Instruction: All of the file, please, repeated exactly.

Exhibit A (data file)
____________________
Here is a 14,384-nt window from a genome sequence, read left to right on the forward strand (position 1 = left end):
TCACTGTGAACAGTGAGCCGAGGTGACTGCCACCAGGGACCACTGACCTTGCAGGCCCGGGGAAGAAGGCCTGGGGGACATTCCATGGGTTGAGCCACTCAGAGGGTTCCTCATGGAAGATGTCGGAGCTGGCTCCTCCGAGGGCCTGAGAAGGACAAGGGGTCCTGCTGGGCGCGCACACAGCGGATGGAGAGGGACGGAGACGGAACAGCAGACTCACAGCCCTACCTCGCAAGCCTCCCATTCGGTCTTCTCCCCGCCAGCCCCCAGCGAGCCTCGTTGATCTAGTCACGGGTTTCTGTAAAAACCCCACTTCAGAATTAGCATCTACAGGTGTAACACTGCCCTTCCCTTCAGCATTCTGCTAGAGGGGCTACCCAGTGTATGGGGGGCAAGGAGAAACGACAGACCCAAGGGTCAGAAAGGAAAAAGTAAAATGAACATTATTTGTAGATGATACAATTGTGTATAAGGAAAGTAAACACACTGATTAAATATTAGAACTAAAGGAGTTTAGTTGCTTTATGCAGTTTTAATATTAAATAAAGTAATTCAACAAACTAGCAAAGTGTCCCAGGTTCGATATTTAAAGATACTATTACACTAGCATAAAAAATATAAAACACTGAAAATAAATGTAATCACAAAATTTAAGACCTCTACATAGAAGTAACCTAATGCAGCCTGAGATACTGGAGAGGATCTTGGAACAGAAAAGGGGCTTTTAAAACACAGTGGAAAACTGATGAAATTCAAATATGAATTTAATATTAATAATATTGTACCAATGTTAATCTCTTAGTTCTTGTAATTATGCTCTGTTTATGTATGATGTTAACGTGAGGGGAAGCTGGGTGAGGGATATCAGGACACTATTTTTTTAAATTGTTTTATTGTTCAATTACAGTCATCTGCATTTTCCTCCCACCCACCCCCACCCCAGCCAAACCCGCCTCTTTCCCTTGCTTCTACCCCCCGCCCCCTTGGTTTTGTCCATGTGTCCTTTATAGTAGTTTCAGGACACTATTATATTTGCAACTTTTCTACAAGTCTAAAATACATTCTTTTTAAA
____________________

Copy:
Here is a 14,384-nt window from a genome sequence, read left to right on the forward strand (position 1 = left end):
TCACTGTGAACAGTGAGCCGAGGTGACTGCCACCAGGGACCACTGACCTTGCAGGCCCGGGGAAGAAGGCCTGGGGGACATTCCATGGGTTGAGCCACTCAGAGGGTTCCTCATGGAAGATGTCGGAGCTGGCTCCTCCGAGGGCCTGAGAAGGACAAGGGGTCCTGCTGGGCGCGCACACAGCGGATGGAGAGGGACGGAGACGGAACAGCAGACTCACAGCCCTACCTCGCAAGCCTCCCATTCGGTCTTCTCCCCGCCAGCCCCCAGCGAGCCTCGTTGATCTAGTCACGGGTTTCTGTAAAAACCCCACTTCAGAATTAGCATCTACAGGTGTAACACTGCCCTTCCCTTCAGCATTCTGCTAGAGGGGCTACCCAGTGTATGGGGGGCAAGGAGAAACGACAGACCCAAGGGTCAGAAAGGAAAAAGTAAAATGAACATTATTTGTAGATGATACAATTGTGTATAAGGAAAGTAAACACACTGATTAAATATTAGAACTAAAGGAGTTTAGTTGCTTTATGCAGTTTTAATATTAAATAAAGTAATTCAACAAACTAGCAAAGTGTCCCAGGTTCGATATTTAAAGATACTATTACACTAGCATAAAAAATATAAAACACTGAAAATAAATGTAATCACAAAATTTAAGACCTCTACATAGAAGTAACCTAATGCAGCCTGAGATACTGGAGAGGATCTTGGAACAGAAAAGGGGCTTTTAAAACACAGTGGAAAACTGATGAAATTCAAATATGAATTTAATATTAATAATATTGTACCAATGTTAATCTCTTAGTTCTTGTAATTATGCTCTGTTTATGTATGATGTTAACGTGAGGGGAAGCTGGGTGAGGGATATCAGGACACTATTTTTTTAAATTGTTTTATTGTTCAATTACAGTCATCTGCATTTTCCTCCCACCCACCCCCACCCCAGCCAAACCCGCCTCTTTCCCTTGCTTCTACCCCCCGCCCCCTTGGTTTTGTCCATGTGTCCTTTATAGTAGTTTCAGGACACTATTATATTTGCAACTTTTCTACAAGTCTAAAATACATTCTTTTTAAA